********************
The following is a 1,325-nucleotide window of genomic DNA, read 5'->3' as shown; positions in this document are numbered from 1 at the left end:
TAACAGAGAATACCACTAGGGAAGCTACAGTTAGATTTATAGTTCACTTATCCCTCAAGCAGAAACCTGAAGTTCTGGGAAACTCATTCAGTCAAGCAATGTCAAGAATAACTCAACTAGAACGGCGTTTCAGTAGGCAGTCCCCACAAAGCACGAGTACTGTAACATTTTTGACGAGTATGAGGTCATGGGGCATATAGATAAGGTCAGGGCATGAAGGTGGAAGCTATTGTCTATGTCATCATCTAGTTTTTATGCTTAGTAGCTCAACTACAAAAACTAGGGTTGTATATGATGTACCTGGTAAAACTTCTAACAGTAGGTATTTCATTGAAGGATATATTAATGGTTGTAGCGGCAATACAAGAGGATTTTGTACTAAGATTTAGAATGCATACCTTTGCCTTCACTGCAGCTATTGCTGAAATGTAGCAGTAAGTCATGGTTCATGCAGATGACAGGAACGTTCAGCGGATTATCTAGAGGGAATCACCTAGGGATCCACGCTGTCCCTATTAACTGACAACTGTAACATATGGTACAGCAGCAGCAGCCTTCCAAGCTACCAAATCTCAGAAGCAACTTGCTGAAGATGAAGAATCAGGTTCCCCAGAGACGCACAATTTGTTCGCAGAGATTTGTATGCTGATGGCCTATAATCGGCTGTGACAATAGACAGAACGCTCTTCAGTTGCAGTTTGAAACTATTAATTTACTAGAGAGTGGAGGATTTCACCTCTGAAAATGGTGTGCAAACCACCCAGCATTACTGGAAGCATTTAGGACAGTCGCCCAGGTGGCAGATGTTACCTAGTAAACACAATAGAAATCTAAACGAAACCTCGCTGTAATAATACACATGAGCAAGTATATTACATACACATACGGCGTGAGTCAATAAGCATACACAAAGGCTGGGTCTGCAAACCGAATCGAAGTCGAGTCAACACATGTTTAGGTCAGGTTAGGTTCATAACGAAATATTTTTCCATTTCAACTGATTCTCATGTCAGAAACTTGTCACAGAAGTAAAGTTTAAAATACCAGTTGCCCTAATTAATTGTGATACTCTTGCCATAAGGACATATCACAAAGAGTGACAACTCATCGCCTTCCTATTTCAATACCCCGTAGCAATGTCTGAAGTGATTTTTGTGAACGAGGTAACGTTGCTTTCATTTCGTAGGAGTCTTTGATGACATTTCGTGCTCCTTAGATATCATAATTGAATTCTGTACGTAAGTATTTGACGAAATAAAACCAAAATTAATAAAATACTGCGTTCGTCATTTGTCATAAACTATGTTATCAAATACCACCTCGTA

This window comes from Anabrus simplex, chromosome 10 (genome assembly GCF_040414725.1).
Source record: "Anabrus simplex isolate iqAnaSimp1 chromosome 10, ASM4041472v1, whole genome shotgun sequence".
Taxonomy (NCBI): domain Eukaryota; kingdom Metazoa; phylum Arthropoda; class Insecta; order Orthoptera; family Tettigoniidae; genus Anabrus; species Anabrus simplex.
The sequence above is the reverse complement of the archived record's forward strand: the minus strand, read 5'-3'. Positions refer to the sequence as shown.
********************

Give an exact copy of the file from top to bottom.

The following is a 1,325-nucleotide window of genomic DNA, read 5'->3' as shown; positions in this document are numbered from 1 at the left end:
TAACAGAGAATACCACTAGGGAAGCTACAGTTAGATTTATAGTTCACTTATCCCTCAAGCAGAAACCTGAAGTTCTGGGAAACTCATTCAGTCAAGCAATGTCAAGAATAACTCAACTAGAACGGCGTTTCAGTAGGCAGTCCCCACAAAGCACGAGTACTGTAACATTTTTGACGAGTATGAGGTCATGGGGCATATAGATAAGGTCAGGGCATGAAGGTGGAAGCTATTGTCTATGTCATCATCTAGTTTTTATGCTTAGTAGCTCAACTACAAAAACTAGGGTTGTATATGATGTACCTGGTAAAACTTCTAACAGTAGGTATTTCATTGAAGGATATATTAATGGTTGTAGCGGCAATACAAGAGGATTTTGTACTAAGATTTAGAATGCATACCTTTGCCTTCACTGCAGCTATTGCTGAAATGTAGCAGTAAGTCATGGTTCATGCAGATGACAGGAACGTTCAGCGGATTATCTAGAGGGAATCACCTAGGGATCCACGCTGTCCCTATTAACTGACAACTGTAACATATGGTACAGCAGCAGCAGCCTTCCAAGCTACCAAATCTCAGAAGCAACTTGCTGAAGATGAAGAATCAGGTTCCCCAGAGACGCACAATTTGTTCGCAGAGATTTGTATGCTGATGGCCTATAATCGGCTGTGACAATAGACAGAACGCTCTTCAGTTGCAGTTTGAAACTATTAATTTACTAGAGAGTGGAGGATTTCACCTCTGAAAATGGTGTGCAAACCACCCAGCATTACTGGAAGCATTTAGGACAGTCGCCCAGGTGGCAGATGTTACCTAGTAAACACAATAGAAATCTAAACGAAACCTCGCTGTAATAATACACATGAGCAAGTATATTACATACACATACGGCGTGAGTCAATAAGCATACACAAAGGCTGGGTCTGCAAACCGAATCGAAGTCGAGTCAACACATGTTTAGGTCAGGTTAGGTTCATAACGAAATATTTTTCCATTTCAACTGATTCTCATGTCAGAAACTTGTCACAGAAGTAAAGTTTAAAATACCAGTTGCCCTAATTAATTGTGATACTCTTGCCATAAGGACATATCACAAAGAGTGACAACTCATCGCCTTCCTATTTCAATACCCCGTAGCAATGTCTGAAGTGATTTTTGTGAACGAGGTAACGTTGCTTTCATTTCGTAGGAGTCTTTGATGACATTTCGTGCTCCTTAGATATCATAATTGAATTCTGTACGTAAGTATTTGACGAAATAAAACCAAAATTAATAAAATACTGCGTTCGTCATTTGTCATAAACTATGTTATCAAATACCACCTCGTA

This window comes from Anabrus simplex, chromosome 10 (genome assembly GCF_040414725.1).
Source record: "Anabrus simplex isolate iqAnaSimp1 chromosome 10, ASM4041472v1, whole genome shotgun sequence".
Taxonomy (NCBI): domain Eukaryota; kingdom Metazoa; phylum Arthropoda; class Insecta; order Orthoptera; family Tettigoniidae; genus Anabrus; species Anabrus simplex.
The sequence above is the reverse complement of the archived record's forward strand: the minus strand, read 5'-3'. Positions refer to the sequence as shown.